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I have a data access class which runs as part of a stand-alone java application. It is currently working which means that a transaction manager is defined but I want to refactor the class to reduce the scope of the transaction but if I do I get org.hibernate.HibernateException: No Hibernate Session bound to thread, and configuration does not allow creation of non-transactional one here which implies that moving the @Transactional has somehow stopped it from being recognised.

My original version had the refactored methods being private but I found a recommendation to change that to public as in some cases the annotation would not be picked up.

public class DoStuff {
    @Transactional
    public void originalMethod() {
        // do database stuff
        ...

        // do non-database stuff that is time consuming
        ...
    }
}

What I want to do is refactor to the following

public class DoStuff {
    public void originalMethod() {
        doDatabaseStuff()

        doNonDatabaseStuff()
    }

    @Transactional
    public void doDatabaseStuff() {
        ...
    }

    public void doNonDatabaseStuff() {
        ...
    }
}
share|improve this question
    
Where is your transaction-manager ? Can you add more details ? –  Chris Aug 23 '12 at 11:09
    
Does your class DoStuff implement any interfaces? –  Alex Aug 23 '12 at 12:49
    
No interfaces, and the transaction manager is defined as it works for the original class. –  Michael Rutherfurd Aug 23 '12 at 21:47

2 Answers 2

up vote 5 down vote accepted

Edit:

You need to understand how Spring proxying works to understand why your refactoring does not work.

Method calls on the object reference will be calls on the proxy, and as such the proxy will be able to delegate to all of the interceptors (advice) that are relevant to that particular method call. However, once the call has finally reached the target object, any method calls that it may make on itself, are going to be invoked against the this reference, and not the proxy. This has important implications. It means that self-invocation is not going to result in the advice associated with a method invocation getting a chance to execute.

@Transactional uses Spring AOP, Spring uses proxies. This means that when you call an @Transactional method from another class, Spring will use a proxy, so the transactional advice will be applied. However, if you call the method from the same class, spring will use the "this" reference instead of the proxy, so that transactional advice will not be applied.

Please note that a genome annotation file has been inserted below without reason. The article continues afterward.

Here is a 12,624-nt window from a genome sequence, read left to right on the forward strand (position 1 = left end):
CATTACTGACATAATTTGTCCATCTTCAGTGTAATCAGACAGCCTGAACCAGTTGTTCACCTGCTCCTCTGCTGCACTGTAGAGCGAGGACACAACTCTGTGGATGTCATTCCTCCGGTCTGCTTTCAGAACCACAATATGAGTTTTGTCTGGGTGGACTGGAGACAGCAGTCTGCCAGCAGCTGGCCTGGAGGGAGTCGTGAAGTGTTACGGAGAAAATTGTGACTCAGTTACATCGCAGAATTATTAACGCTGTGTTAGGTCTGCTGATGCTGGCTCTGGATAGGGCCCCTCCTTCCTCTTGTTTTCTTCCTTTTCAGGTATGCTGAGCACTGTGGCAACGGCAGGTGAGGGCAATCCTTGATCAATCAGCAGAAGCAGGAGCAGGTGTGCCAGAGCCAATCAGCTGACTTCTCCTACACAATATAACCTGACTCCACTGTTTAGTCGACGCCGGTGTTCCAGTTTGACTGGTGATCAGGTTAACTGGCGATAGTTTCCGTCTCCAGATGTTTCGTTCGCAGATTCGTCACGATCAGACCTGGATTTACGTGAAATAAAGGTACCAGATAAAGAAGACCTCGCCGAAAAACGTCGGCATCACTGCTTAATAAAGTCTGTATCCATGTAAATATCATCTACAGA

Original Answer:

Here is what worked for me in similar scenario.

public class DoStuff implement ApplicationContextAware {    
private ApplicationContext CONTEXT;
public void setApplicationContext(ApplicationContext context) throws BeansException {
    CONTEXT = context;
}

    public void originalMethod() {           
        getSpringProxy().doDatabaseStuff()              
        doNonDatabaseStuff()       
    }

    private DoStuff getSpringProxy() {
        return context.getBean(this.getClass());     
    } 
    @Transactional       
    public void doDatabaseStuff() {           
        ...       
    }          

    public void doNonDatabaseStuff() {           
        ...       
    }   
} 

Explanation:

  1. Make the class ApplicationContextAware, so it has a reference to the context
  2. When you need to call a transactional method, fetch the actual spring proxy from the context
  3. Use this proxy to call your method, so that @Transactional is actually applied.
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The original class already recognises @Transactional and works correctly. It only stops working after refactoring. –  Michael Rutherfurd Aug 23 '12 at 21:45
    
@Michael Rutherfurd see my edit –  gresdiplitude Aug 24 '12 at 5:52
    
This seems to be my problem. Thanks –  Michael Rutherfurd Aug 24 '12 at 12:01

Your approach looks like it should work just fine, I expect the issue is related to Spring proxies.

The reason that I asked about interfaces is related to the default method by which Spring applies transactional behaviour - JDK dynamic proxies.

If the actual definition of your class is:

public class DoStuff implements Doable {
  public void originalMethod() {

  }
}

public interface Doable {
  public void originalMethod();
}

If this is indeed the structure, when you moved to the new structure Spring is not able to proxy the new doDatabaseStuff method.

Your options to fix this:

  • Add the new methods to your interface to ensure that Spring can proxy them
  • Move to using CGLIB based proxies (these do not rely on interfaces)
share|improve this answer
    
No the class is a POJO, no interfaces implemented at all –  Michael Rutherfurd Aug 23 '12 at 21:43
    
Oh well. Still. It's all true :) –  Alex Aug 23 '12 at 22:45
    
I wasn't disagreeing I( was just saying it didn't apply in this case :-) –  Michael Rutherfurd Aug 24 '12 at 0:28

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